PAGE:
So I sewed a pocket into my underpants and stuck my purse in there. I wore the same pants for one or two months. I didn’t take baths either, so my hair and beard grew really long; I must have stunk to high heaven by the time I got home to Aomori in the spring! Among other things, I worked on the construction site for a dam, and collected cardboards boxes in Kanda. Some men I worked with foraged through rubbish for a living. There was no way I could do that, but doing seasonal work you live like a vagrant. It was during the bubble years and people were living it up, but it meant nothing to me. I worked like crazy, but didn’t make much at all.’
To help make ends meet, his father-in-law collected Japanese knotweed stems from the mountains. If you split the stems, you sometimes find itadori insects growing in them. The larvae of the knotweed borer moth are used as bait when fishing in mountain streams. A fishing tackle shop would buy them from him. His father-in-law did this to help, even though it only brought in a tiny bit of cash.
It was his father-in-law who defended him against the relatives who were saying ‘Get rid of that son-in-law’. His father-in-law never once told him to stop pesticide-free farming, even though it was so hard on his daughter and grandchildren.
Once, when leaving for the orchards at dawn, Kimura found some rice and miso at the front door. His own parents had probably left them there during the night. He was virtually cut off from them. When he did visit, they would lock the door and pretend to be out. His own parents were the ones who opposed him stopping pesticide spraying most fiercely. The son they’d given in marriage was turning the Kimura family life upside-down.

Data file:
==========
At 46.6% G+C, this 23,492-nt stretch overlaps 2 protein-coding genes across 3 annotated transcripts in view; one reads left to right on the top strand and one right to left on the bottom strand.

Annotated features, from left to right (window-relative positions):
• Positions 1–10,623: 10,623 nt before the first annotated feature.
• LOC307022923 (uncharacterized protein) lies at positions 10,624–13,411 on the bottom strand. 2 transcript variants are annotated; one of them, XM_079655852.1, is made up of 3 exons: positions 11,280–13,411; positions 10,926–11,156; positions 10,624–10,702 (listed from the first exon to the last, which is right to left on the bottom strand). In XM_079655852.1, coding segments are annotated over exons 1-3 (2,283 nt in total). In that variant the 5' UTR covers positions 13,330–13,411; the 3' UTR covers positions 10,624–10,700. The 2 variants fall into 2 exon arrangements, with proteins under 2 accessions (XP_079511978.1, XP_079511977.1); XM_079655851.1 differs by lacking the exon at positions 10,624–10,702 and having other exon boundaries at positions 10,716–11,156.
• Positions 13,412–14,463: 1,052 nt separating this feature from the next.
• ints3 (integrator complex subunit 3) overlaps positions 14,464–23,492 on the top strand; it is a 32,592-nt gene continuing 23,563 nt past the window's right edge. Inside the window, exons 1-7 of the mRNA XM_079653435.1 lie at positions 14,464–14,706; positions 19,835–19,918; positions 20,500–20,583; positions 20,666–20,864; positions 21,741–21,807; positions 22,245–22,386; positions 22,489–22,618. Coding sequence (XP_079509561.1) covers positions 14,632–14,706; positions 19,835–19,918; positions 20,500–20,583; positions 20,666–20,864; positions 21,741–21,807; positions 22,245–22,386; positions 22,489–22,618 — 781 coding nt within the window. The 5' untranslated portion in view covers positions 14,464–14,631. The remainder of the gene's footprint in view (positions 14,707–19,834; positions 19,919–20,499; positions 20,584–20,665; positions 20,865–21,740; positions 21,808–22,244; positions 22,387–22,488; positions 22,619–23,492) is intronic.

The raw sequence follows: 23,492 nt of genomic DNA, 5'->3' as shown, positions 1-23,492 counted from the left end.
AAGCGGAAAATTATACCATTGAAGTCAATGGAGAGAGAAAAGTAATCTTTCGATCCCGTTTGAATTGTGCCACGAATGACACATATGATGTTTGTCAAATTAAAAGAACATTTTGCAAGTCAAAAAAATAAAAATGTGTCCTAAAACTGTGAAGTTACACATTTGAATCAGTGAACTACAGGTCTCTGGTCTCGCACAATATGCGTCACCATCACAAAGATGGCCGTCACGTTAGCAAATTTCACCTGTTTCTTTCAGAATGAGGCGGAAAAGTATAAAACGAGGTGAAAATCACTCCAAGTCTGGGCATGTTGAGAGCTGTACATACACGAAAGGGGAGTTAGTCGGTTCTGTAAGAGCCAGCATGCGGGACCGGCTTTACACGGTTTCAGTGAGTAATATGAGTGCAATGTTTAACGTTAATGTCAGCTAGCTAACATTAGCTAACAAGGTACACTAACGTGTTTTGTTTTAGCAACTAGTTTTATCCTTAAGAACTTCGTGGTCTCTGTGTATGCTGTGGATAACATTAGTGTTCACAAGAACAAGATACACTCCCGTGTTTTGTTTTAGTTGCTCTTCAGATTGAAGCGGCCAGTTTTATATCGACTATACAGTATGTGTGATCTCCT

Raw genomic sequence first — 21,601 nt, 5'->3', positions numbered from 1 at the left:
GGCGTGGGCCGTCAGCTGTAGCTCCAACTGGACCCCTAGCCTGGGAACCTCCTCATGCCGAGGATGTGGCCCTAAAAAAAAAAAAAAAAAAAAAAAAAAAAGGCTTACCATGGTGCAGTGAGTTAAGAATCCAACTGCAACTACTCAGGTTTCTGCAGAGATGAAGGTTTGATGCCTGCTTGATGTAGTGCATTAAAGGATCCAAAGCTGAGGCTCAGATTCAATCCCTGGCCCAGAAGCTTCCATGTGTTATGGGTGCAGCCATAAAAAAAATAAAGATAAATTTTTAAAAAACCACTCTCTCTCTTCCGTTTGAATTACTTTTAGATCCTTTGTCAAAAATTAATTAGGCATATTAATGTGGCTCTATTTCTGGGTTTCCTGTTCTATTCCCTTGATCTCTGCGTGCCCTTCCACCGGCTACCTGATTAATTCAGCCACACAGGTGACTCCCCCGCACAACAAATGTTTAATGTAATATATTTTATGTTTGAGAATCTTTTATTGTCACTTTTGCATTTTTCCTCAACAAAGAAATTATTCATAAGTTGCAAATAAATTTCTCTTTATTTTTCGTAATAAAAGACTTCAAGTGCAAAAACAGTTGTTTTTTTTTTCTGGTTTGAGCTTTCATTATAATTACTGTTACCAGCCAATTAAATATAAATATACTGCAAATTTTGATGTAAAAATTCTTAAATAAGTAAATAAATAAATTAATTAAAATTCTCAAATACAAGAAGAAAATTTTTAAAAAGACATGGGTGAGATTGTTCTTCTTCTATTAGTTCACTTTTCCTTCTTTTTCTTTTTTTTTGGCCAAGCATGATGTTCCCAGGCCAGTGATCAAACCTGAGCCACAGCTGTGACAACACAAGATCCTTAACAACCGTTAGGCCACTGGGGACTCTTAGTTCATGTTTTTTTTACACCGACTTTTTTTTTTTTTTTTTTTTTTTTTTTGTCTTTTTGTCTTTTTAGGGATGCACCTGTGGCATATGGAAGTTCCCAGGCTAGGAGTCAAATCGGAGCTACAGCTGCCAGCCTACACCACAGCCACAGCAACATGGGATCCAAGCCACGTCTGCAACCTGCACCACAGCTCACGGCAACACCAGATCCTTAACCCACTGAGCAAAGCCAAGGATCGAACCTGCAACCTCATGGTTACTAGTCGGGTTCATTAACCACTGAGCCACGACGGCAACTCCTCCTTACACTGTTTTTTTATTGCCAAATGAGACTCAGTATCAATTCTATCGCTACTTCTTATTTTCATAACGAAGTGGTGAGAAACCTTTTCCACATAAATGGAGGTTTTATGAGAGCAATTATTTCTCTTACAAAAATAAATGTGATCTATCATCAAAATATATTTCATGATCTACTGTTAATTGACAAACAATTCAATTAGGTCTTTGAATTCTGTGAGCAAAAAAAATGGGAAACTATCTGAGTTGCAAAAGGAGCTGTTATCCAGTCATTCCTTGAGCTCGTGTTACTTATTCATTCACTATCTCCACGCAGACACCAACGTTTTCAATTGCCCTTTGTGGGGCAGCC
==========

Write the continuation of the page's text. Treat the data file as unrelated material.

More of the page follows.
Somehow we’ve got to make it up to the Kimuras, his mother cried. His father offered advice when he saw him, but his son turned a deaf ear. As parents, the only course open to them was to do the honourable thing and cease having anything to do with him. Yet they secretly took rice to him out of parental concern for his wellbeing. It distressed him to imagine how his mother must have felt trudging along the road at night, bringing him a bag of rice and some miso.
What on earth was he doing? What was the point in carrying on?
He hadn’t been certain of anything right from the start. All there had ever been was a shaky optimism. There must be a way to grow apples without using pesticides.
When all this started five years earlier, his optimism had shone like the evening star, but now it was a feeble glimmer, more like a star peeping from between the clouds on a stormy night. There one minute, gone the next. It was probably just an illusion. It was unbearable to think his wife and children were caught up in all this. It was like putting the seven of them in a small boat and setting them adrift in the middle of the Pacific Ocean. They may still have had faith in him, but he himself no longer had the faintest idea which direction to go in.